Coups and Blues

Good News About
Third World Shoes

Mixed Blood Theatre

Not Without Laughter

Children's Theatre

O Pioneers!

Great American History Theatre

LIFE IS TOO short for plays that make you fantasize about intermission--especially when it never comes. And real life is too funny for comedies that don't make you laugh. If that sounds bitter, it's only half the fault of Good News About Third World Shoes. But during this nauseating stretch from December to May, entertainment is more important than ever, and so-so just doesn't cut it.

It seems like such a fresh and perverse idea: a comedy about the exploitation of Central American laborers, and the marketing campaigns that accompany our government's military ejaculations of late. But these West-Coast playwrights are following a formula developed long ago by the San Francisco Mime Troupe: Select a topic of current political interest, inject a low dosage of cynicism, take advantage of as many obvious laughs as you can, and do it for as little money as possible.

Certainly there's no crime in low-budget theater; formula is fine, too, as is obvious subject matter--as long as they're backed up by wicked writing and savvy performers. In the case of Good News, it's a game of hit-and-miss, and unfortunately, most of my laughs were from bemusement.

We're dumped into the midst of some zany chaos that's supposed to be funny, and throughout the first act I found myself wondering where any of it was leading. Apparently, Sonia Braga look-alike Kitty Marie is the calculating CEO of Flash Athletic, a multinational shoe firm with a familiar logo, an entirely unoriginal motto ("Work hard. Play hard."), and some sweatshops and landholdings down in Guanarigua. Trouble is, Guanarigua's hunky pinko president, Pizurno, wants to nationalize things a bit, so Kitty Marie decides to organize a surgical coup with the help of the CIA.

The CIA snoops wear dark shades and say things like, "The web is spun. The bobcat is purring. The shark is in the aquarium." But they also walk into doors like people desperate for a laugh. Marquetta Senters has a strong farcical handle on her role as a radical shoe-
factory worker with great hair, but
as a hateful ad-agency geek, she's
simply unfunny. Ric Oquita is rather lovable as both Pizurno and an American baseball star. Unfortunately, the two whiz-kid ad folks (Quimby Lombardozzi and Patrick Scott) who are suckered into marketing the invasion of Guanarigua aren't as strong. They read starchy lines ("I'm tired of selling the viewpoints of corporate greed") with about as much flair as they were written, which is kind of a shame. Such a poisonous topic deserves an equally poisonous pen.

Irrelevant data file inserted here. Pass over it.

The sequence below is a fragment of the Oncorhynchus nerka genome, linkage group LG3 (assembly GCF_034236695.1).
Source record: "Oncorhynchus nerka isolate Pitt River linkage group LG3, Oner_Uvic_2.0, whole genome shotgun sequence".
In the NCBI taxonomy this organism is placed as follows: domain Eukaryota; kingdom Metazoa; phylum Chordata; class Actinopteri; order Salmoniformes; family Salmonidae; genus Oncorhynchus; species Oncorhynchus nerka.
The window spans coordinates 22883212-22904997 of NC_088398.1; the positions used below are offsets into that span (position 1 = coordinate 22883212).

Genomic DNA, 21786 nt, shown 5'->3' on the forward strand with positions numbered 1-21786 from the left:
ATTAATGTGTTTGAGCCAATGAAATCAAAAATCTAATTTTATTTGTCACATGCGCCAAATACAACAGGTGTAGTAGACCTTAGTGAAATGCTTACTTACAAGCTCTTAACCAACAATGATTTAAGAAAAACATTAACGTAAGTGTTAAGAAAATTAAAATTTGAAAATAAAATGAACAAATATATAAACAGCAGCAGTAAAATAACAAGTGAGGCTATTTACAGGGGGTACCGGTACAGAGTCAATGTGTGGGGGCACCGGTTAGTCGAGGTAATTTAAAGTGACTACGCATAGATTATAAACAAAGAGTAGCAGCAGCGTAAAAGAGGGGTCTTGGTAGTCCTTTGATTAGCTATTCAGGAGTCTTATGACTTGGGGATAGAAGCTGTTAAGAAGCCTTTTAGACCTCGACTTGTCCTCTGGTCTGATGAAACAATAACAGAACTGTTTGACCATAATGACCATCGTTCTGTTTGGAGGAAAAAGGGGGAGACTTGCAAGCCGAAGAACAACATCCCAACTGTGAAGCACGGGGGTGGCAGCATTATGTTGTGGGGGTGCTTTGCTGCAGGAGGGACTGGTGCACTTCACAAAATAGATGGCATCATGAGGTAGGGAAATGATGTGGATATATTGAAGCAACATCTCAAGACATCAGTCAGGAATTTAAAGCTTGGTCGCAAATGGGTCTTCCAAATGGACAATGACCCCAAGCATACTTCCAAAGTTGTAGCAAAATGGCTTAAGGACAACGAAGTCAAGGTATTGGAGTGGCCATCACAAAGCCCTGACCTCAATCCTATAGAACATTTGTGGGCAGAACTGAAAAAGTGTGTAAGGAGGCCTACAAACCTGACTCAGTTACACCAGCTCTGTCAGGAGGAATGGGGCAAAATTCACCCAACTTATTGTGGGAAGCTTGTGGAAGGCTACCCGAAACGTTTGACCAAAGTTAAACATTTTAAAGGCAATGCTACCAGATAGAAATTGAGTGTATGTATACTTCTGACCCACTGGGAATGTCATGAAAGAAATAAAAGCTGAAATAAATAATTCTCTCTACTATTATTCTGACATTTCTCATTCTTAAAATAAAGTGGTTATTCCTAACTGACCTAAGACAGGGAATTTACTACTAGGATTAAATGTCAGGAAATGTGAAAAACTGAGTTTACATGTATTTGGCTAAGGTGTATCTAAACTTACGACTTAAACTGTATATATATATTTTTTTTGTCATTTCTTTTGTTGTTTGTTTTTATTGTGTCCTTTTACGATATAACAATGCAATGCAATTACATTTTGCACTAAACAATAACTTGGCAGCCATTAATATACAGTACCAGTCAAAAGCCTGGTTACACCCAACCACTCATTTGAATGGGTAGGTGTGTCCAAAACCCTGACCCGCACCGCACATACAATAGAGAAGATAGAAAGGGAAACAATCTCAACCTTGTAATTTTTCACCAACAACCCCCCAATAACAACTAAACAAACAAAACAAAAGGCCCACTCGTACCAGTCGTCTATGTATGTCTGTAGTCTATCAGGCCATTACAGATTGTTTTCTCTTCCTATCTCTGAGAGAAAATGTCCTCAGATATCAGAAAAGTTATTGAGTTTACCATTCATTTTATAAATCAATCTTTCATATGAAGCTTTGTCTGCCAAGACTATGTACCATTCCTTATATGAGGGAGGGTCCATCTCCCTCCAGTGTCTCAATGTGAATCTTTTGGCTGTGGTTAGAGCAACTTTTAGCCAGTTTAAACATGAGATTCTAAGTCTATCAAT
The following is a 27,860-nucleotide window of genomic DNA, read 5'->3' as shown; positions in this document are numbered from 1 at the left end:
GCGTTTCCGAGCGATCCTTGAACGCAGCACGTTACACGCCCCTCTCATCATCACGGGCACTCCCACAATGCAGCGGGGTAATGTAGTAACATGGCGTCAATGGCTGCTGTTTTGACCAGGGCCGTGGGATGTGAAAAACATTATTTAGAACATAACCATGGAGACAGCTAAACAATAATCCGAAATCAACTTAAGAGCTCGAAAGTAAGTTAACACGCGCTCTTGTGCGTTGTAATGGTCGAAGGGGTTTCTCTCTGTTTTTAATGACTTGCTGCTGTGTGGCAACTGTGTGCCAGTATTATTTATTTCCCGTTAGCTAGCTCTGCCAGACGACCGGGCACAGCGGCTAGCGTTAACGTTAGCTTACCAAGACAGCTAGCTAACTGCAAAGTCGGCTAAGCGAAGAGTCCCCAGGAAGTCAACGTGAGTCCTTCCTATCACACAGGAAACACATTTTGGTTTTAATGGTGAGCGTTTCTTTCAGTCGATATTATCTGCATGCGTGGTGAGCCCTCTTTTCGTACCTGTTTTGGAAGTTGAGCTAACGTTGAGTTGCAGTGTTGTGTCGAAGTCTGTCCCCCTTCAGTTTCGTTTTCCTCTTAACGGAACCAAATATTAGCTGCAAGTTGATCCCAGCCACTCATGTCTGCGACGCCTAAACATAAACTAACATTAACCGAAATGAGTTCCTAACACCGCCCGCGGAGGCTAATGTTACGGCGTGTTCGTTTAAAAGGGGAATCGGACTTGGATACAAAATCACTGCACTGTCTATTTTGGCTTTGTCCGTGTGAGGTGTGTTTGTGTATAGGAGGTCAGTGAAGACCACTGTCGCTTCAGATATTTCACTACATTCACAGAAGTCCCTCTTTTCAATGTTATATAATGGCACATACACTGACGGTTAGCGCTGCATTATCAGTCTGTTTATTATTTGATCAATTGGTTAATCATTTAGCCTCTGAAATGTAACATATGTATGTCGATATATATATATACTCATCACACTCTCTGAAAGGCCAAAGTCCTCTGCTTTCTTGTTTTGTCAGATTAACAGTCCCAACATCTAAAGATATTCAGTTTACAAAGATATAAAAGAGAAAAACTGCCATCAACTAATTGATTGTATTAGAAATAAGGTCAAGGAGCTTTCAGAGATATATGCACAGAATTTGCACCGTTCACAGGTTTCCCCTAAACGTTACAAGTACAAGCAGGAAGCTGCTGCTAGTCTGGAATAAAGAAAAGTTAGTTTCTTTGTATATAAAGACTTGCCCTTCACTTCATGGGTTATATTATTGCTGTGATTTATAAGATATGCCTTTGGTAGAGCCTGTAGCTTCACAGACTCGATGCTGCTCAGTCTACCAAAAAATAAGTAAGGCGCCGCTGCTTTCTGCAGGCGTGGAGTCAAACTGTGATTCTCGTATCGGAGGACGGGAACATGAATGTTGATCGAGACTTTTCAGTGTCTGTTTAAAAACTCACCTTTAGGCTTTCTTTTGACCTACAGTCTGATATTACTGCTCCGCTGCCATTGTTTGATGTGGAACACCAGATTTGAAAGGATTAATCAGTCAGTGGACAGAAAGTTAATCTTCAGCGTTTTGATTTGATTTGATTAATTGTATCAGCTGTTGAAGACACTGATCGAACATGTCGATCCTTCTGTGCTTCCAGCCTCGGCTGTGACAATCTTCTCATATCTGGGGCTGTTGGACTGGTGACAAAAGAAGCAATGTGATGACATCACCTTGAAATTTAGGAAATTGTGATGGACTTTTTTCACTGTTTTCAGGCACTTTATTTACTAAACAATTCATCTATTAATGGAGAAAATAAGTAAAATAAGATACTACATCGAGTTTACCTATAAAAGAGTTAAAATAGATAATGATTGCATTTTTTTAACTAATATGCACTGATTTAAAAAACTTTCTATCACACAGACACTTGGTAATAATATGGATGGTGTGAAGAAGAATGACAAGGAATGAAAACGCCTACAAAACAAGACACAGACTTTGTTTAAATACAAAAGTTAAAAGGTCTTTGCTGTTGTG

A MUCH FINER instrument produced Not Without Laughter--so fine, in fact, that it moves us to tears with utterly simple observations about life. Adapted for the stage by Syl Jones from Langston Hughes's semi-autobiographical first novel, the play follows an African-American boy's youth in rural Kansas with his grandmother, and his move to Chicago with his parents after her death. Adam Ward is winning as the boy, Sandy, as is R. Terrance Briscoe, who plays his best friend. Sandy lives on two planes: the hard-edged one where he's called a pickaninny, where people die, and he works a drudge hotel job; and another one where the everyday morphs into poetry. Sandy's imaginary mentor, B. Mused (Gregory L. Brown), teaches him about blues music--"It's the sound of your insides, turned out"--and enables him to visualize what grown-ups do behind closed doors or on the edge of town.

Despite a jumbled start and a few sound problems, by play's end, we're swept away and wish the story would continue. Director Debra Wicks's excellent production allows a glimpse into a secret place, the otherworld where a writer lives half his life. In this writer's case, that's a diamond mine.

AND WHILE WE'RE on the topic of fabulous American writers adapted for the stage, I was amazed by the Great American History Theatre's production of Willa Cather's O Pioneers!: amazed that I could barely find Cather among the production's strained backdrops, dissonant choral singing, tortured Swedish accents, and two-toned acting. Sometimes, there's just no good reason to try and translate genius. Read the book.

Good News About Third World Shoes closes March 23 (at earliest); call 338-6131. Not Without Laughter closes April 19; call 874-0400. O Pioneers! closes April 6; call 292-4323.

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